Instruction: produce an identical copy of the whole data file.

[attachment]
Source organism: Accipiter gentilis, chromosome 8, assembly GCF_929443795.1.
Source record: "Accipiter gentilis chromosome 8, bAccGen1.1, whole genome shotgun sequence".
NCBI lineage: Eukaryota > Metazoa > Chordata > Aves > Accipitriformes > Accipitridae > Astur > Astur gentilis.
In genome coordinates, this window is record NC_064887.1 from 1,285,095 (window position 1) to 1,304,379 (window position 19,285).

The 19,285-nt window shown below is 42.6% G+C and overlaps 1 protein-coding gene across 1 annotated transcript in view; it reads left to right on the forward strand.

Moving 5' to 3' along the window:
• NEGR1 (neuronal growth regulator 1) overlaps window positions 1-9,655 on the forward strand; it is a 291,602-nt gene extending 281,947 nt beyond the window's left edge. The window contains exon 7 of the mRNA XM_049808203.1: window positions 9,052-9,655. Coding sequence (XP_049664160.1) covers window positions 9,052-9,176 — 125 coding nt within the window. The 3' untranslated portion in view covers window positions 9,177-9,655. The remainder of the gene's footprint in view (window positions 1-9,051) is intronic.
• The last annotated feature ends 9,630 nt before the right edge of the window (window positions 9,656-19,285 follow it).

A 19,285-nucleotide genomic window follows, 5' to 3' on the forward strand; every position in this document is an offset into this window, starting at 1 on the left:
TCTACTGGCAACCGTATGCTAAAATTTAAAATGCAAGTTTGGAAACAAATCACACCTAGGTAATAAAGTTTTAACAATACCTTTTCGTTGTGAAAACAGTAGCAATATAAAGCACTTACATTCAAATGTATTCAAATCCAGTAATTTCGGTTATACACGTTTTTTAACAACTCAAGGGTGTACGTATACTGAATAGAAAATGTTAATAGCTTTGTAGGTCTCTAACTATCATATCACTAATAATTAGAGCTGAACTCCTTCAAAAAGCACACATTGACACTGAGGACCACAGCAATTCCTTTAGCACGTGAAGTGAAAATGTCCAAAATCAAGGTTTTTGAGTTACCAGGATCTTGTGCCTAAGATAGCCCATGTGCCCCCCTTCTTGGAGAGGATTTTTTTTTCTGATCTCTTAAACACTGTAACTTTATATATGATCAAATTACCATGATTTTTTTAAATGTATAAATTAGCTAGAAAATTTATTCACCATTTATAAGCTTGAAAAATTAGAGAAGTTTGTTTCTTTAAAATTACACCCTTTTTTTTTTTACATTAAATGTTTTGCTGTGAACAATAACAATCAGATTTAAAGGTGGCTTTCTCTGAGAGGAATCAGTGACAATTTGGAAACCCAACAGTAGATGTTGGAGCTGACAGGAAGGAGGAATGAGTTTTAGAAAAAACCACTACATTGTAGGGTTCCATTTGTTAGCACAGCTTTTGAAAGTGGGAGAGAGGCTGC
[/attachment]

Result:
Source organism: Accipiter gentilis, chromosome 8, assembly GCF_929443795.1.
Source record: "Accipiter gentilis chromosome 8, bAccGen1.1, whole genome shotgun sequence".
NCBI lineage: Eukaryota > Metazoa > Chordata > Aves > Accipitriformes > Accipitridae > Astur > Astur gentilis.
In genome coordinates, this window is record NC_064887.1 from 1,285,095 (window position 1) to 1,304,379 (window position 19,285).

The 19,285-nt window shown below is 42.6% G+C and overlaps 1 protein-coding gene across 1 annotated transcript in view; it reads left to right on the forward strand.

Moving 5' to 3' along the window:
• NEGR1 (neuronal growth regulator 1) overlaps window positions 1-9,655 on the forward strand; it is a 291,602-nt gene extending 281,947 nt beyond the window's left edge. The window contains exon 7 of the mRNA XM_049808203.1: window positions 9,052-9,655. Coding sequence (XP_049664160.1) covers window positions 9,052-9,176 — 125 coding nt within the window. The 3' untranslated portion in view covers window positions 9,177-9,655. The remainder of the gene's footprint in view (window positions 1-9,051) is intronic.
• The last annotated feature ends 9,630 nt before the right edge of the window (window positions 9,656-19,285 follow it).

A 19,285-nucleotide genomic window follows, 5' to 3' on the forward strand; every position in this document is an offset into this window, starting at 1 on the left:
TCTACTGGCAACCGTATGCTAAAATTTAAAATGCAAGTTTGGAAACAAATCACACCTAGGTAATAAAGTTTTAACAATACCTTTTCGTTGTGAAAACAGTAGCAATATAAAGCACTTACATTCAAATGTATTCAAATCCAGTAATTTCGGTTATACACGTTTTTTAACAACTCAAGGGTGTACGTATACTGAATAGAAAATGTTAATAGCTTTGTAGGTCTCTAACTATCATATCACTAATAATTAGAGCTGAACTCCTTCAAAAAGCACACATTGACACTGAGGACCACAGCAATTCCTTTAGCACGTGAAGTGAAAATGTCCAAAATCAAGGTTTTTGAGTTACCAGGATCTTGTGCCTAAGATAGCCCATGTGCCCCCCTTCTTGGAGAGGATTTTTTTTTCTGATCTCTTAAACACTGTAACTTTATATATGATCAAATTACCATGATTTTTTTAAATGTATAAATTAGCTAGAAAATTTATTCACCATTTATAAGCTTGAAAAATTAGAGAAGTTTGTTTCTTTAAAATTACACCCTTTTTTTTTTTACATTAAATGTTTTGCTGTGAACAATAACAATCAGATTTAAAGGTGGCTTTCTCTGAGAGGAATCAGTGACAATTTGGAAACCCAACAGTAGATGTTGGAGCTGACAGGAAGGAGGAATGAGTTTTAGAAAAAACCACTACATTGTAGGGTTCCATTTGTTAGCACAGCTTTTGAAAGTGGGAGAGAGGCTGC